The defense mechanism most readily identifiable with Phasmatodea is camouflage, in the form of plant mimicry. Most phasmids are known for effectively replicating the forms of sticks and leaves, and the bodies of some species are covered in mossy or lichenous outgrowths that supplement their disguise. Remaining absolutely stationary enhances their disguise. Some species have the ability to change color as their surroundings shift . In a further behavioral adaptation to supplement crypsis, a number of species perform a rocking motion where the body is swayed from side to side; this is thought to mimic the movement of leaves or twigs swaying in the breeze. Another method by which stick insects avoid predation and resemble twigs is by entering a cataleptic state, where the insect adopts a rigid, motionless posture that can be maintained for a long period. The nocturnal feeding habits of adults also help Phasmatodea to remain concealed from predators. In a seemingly opposite method of defense, many species of Phasmatodea seek to startle the encroaching predator by flashing bright colors that are normally hidden, and making a loud noise. When disturbed on a branch or foliage, some species, while dropping to the undergrowth to escape, will open their wings momentarily during free fall to display bright colors that disappear when the insect lands. Others will maintain their display for up to 20 minutes, hoping to frighten the predator and convey the appearance of a larger size. Some accompany the visual display with noise made by rubbing together parts of the wings or antennae.

Some species, such as the young nymphs of Extatosoma tiaratum, have been observed to curl the abdomen upwards over the body and head to resemble ants or scorpions in an act of mimicry, another defense mechanism by which the insects avoid becoming prey. The eggs of some species such as Diapheromera femorata have fleshy projections resembling elaiosomes (fleshy structures sometimes attached to seeds) that attract ants. When the egg has been carried to the colony, the ant feeds the elaiosome to a larva and the phasmid egg develops in the recesses of the nest in a protected environment.

When threatened, some phasmids that are equipped with femoral spines on the metathoracic legs respond by curling the abdomen upward and repeatedly swinging the legs together, grasping at the threat. If the menace is caught, the spines can draw blood and inflict considerable pain.

Some species are equipped with a pair of glands at the anterior edge of the prothorax that enables the insect to release defensive secretions, including chemical compounds of varying effect: some produce distinct odors, and others cause a stinging, burning sensation in the eyes and mouth of a predator. The spray often contains pungent-smelling volatile metabolites, previously thought to be concentrated in the insect from its plant food sources. However, it now seems more likely that the insect manufactures its own defensive chemicals. Additionally, the chemistry of the defense spray from at least one species, Anisomorpha buprestoides, has been shown to vary based on the insect's life stage or the particular population it is part of. This chemical spray variation also corresponds with regionally specific color forms in populations in Florida, with the different variants having distinct behaviors. The spray from one species, Megacrania nigrosulfurea, is used as a treatment for skin infections by a tribe in Papua New Guinea because of its antibacterial constituents. Some species employ a shorter-range defensive secretion, where individuals bleed reflexively through the joints of their legs and the seams of the exoskeleton when bothered, allowing the blood (hemolymph), which contains distasteful additives, to discourage predators. Another ploy is to regurgitate their stomach contents when harassed, repelling potential predators. Phasmids are herbivorous, feeding mostly on the leaves of trees and shrubs, and a conspicuous component of many neotropical (South American) systems. Phasmatodea have been postulated as dominant light-gap herbivores there. Their role in the forest ecosystem is considered important by many scientists, who stress the significance of light gaps in maintaining succession and resilience in climax forests. The presence of phasmids lowers the net production of early successional plants by consuming them and then enriches the soil by defecation. This enables the late succession plants to become established and encourages the recycling of the tropical forest.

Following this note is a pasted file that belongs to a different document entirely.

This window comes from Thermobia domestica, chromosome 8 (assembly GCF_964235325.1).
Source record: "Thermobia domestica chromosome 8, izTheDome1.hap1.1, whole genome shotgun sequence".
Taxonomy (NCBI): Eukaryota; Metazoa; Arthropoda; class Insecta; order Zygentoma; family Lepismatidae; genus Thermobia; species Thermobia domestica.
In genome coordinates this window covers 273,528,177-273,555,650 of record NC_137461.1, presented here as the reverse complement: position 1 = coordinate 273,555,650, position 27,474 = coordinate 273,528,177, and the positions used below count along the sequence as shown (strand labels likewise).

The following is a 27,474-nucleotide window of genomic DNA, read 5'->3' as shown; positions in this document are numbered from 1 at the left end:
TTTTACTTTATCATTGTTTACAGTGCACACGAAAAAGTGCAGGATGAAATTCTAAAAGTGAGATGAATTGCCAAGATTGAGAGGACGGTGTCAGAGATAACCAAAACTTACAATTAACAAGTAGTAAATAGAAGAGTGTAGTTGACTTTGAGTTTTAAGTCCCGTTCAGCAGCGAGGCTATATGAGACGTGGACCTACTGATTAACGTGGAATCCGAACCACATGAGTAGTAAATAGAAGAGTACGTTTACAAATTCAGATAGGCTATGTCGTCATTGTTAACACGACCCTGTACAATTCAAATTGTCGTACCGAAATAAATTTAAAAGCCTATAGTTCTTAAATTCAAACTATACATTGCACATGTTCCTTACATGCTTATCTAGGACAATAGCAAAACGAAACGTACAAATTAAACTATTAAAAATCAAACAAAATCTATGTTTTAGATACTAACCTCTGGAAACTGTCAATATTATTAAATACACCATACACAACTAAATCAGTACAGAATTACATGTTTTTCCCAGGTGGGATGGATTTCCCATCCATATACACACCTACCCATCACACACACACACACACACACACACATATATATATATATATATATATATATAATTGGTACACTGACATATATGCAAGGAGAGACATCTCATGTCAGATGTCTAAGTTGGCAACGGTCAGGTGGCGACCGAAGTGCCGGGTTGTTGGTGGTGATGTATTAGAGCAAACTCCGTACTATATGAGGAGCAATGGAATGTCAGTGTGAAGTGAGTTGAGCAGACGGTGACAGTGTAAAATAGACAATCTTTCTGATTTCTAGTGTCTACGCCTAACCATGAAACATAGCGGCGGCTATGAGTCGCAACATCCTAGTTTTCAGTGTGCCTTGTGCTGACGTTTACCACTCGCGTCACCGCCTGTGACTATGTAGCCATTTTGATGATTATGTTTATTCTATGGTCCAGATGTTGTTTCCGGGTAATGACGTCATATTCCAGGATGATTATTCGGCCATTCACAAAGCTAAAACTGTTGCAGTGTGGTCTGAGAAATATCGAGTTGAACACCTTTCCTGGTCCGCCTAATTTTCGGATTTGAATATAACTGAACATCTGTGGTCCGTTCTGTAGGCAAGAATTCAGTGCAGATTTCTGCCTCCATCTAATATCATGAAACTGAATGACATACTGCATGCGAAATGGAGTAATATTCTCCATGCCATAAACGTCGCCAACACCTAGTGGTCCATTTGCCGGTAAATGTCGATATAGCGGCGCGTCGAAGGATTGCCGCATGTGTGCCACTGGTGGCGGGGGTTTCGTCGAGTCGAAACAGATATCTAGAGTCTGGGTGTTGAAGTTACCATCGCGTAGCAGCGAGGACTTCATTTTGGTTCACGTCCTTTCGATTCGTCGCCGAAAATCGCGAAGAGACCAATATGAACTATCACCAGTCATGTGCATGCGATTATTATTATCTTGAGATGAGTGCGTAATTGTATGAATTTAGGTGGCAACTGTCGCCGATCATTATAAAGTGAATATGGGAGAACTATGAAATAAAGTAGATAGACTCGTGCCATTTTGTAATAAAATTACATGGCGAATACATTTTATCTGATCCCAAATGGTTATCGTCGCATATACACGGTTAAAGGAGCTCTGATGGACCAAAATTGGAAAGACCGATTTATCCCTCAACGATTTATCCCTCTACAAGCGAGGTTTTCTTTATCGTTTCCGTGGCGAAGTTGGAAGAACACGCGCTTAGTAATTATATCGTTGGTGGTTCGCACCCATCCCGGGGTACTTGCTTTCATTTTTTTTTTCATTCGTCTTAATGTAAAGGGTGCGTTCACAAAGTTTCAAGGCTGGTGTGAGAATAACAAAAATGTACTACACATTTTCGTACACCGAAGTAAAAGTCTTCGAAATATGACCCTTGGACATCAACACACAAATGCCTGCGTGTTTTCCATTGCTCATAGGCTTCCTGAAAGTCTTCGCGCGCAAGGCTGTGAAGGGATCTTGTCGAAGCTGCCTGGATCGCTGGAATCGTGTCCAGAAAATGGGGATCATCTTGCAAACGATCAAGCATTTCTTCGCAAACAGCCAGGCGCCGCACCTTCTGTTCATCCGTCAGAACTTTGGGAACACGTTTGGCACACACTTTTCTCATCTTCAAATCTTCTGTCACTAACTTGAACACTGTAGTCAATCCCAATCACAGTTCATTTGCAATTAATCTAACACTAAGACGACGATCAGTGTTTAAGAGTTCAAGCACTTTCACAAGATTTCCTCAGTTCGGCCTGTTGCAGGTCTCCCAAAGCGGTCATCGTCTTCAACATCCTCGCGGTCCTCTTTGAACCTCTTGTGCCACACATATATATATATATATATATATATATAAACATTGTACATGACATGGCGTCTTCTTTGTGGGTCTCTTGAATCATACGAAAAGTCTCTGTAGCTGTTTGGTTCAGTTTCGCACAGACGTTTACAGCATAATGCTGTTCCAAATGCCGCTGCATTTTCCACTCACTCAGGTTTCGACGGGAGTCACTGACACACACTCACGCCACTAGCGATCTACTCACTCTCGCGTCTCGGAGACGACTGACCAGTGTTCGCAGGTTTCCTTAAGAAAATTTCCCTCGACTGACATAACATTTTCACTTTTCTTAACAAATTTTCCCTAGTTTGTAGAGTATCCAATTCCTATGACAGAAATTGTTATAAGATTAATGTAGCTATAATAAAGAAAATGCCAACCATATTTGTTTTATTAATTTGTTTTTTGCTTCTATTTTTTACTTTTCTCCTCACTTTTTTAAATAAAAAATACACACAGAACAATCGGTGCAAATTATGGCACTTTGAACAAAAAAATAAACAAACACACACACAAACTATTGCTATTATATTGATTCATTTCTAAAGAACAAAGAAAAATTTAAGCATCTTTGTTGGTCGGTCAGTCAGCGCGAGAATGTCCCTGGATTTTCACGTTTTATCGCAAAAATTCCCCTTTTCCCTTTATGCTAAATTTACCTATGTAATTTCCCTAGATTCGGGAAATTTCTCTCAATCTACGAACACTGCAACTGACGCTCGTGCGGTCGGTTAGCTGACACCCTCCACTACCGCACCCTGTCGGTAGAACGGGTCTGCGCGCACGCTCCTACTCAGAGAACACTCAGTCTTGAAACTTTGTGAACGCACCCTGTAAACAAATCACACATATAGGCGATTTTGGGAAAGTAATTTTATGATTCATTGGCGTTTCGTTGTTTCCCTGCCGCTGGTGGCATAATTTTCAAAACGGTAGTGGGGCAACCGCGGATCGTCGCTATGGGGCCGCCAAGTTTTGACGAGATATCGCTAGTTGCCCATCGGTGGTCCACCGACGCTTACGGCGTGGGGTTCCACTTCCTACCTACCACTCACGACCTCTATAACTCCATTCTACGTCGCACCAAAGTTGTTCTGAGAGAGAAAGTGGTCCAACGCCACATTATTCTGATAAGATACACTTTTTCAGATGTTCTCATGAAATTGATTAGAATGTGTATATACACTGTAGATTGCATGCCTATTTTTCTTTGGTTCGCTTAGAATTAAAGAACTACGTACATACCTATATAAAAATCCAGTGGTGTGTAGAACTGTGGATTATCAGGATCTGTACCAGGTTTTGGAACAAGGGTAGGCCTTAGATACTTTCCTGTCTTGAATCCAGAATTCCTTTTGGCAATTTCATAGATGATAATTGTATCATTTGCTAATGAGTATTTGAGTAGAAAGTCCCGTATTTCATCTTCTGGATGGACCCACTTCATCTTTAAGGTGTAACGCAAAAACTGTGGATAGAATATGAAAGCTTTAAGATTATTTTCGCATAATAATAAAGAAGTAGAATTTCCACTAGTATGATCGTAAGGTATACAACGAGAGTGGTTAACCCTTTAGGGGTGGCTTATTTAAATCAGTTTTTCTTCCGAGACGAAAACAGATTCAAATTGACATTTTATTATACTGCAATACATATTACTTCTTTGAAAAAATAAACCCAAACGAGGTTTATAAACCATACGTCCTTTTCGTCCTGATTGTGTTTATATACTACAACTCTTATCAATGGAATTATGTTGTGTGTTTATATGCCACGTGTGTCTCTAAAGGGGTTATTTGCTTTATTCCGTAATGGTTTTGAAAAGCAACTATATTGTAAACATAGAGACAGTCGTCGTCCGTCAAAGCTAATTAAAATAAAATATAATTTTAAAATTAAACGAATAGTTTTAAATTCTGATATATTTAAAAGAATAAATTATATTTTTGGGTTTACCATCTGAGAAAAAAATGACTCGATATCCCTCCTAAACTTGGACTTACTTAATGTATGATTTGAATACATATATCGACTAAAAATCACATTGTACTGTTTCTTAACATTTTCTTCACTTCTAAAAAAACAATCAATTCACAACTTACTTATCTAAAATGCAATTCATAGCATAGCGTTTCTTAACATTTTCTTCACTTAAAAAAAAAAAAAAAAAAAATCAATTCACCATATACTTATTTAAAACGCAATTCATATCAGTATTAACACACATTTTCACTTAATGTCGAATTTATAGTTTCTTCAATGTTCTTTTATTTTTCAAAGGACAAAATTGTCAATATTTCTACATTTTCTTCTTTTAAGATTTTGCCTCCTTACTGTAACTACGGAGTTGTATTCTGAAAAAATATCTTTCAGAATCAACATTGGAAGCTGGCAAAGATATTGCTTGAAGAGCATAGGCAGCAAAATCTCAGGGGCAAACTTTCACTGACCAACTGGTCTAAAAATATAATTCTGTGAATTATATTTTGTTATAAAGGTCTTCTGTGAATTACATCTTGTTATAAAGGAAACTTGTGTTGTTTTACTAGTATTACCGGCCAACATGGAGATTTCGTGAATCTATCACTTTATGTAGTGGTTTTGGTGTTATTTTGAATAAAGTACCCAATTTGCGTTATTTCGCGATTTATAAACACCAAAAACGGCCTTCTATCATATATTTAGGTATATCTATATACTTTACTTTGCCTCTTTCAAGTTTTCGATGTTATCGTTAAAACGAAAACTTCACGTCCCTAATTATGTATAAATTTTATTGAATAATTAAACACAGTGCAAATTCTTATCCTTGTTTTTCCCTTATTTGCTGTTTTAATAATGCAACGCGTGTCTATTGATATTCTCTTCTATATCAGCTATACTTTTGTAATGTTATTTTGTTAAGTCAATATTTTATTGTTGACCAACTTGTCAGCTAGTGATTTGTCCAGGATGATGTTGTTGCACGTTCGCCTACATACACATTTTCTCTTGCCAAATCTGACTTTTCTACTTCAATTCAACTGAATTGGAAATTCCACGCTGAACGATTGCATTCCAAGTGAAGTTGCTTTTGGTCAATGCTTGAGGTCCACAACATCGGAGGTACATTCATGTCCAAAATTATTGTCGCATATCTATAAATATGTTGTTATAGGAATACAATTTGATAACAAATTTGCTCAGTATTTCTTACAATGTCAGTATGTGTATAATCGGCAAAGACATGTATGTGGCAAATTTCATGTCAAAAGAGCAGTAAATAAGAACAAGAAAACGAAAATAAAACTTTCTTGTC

Phasmatodea are recognized as injurious to forest and shade trees by defoliation. Didymuria violescens, Podacanthus wilkinsoni and Ctenomorphodes tessulatus in Australia, Diapheromera femorata in North America and Graeffea crouani in coconut plantations in the South Pacific all occur in outbreaks of economic importance. Indeed, in the American South, as well as in Michigan and Wisconsin, the walking stick is a significant problem in parks and recreation sites where it consumes the foliage of oaks and other hardwoods. Severe outbreaks of the walking stick, Diapheromera femorata, have occurred in the Ouachita Mountains of Arkansas and Oklahoma. The insects eat the entire leaf blade. In the event of heavy outbreaks, entire stands of trees can be completely ravaged. Continuous defoliation over several years often results in the death of the tree. Fortunately for control efforts, because the insects cannot fly, infestations are typically contained to a radius of a few hundred yards. Nevertheless, the damage incurred to parks in the region is often costly. Control efforts in the case of infestations have typically involved chemical pesticides; ground fires are effective at killing eggs but have obvious disadvantages. In New South Wales, research has been done into the feasibility of controlling stick insects using natural enemies such as parasitic wasps.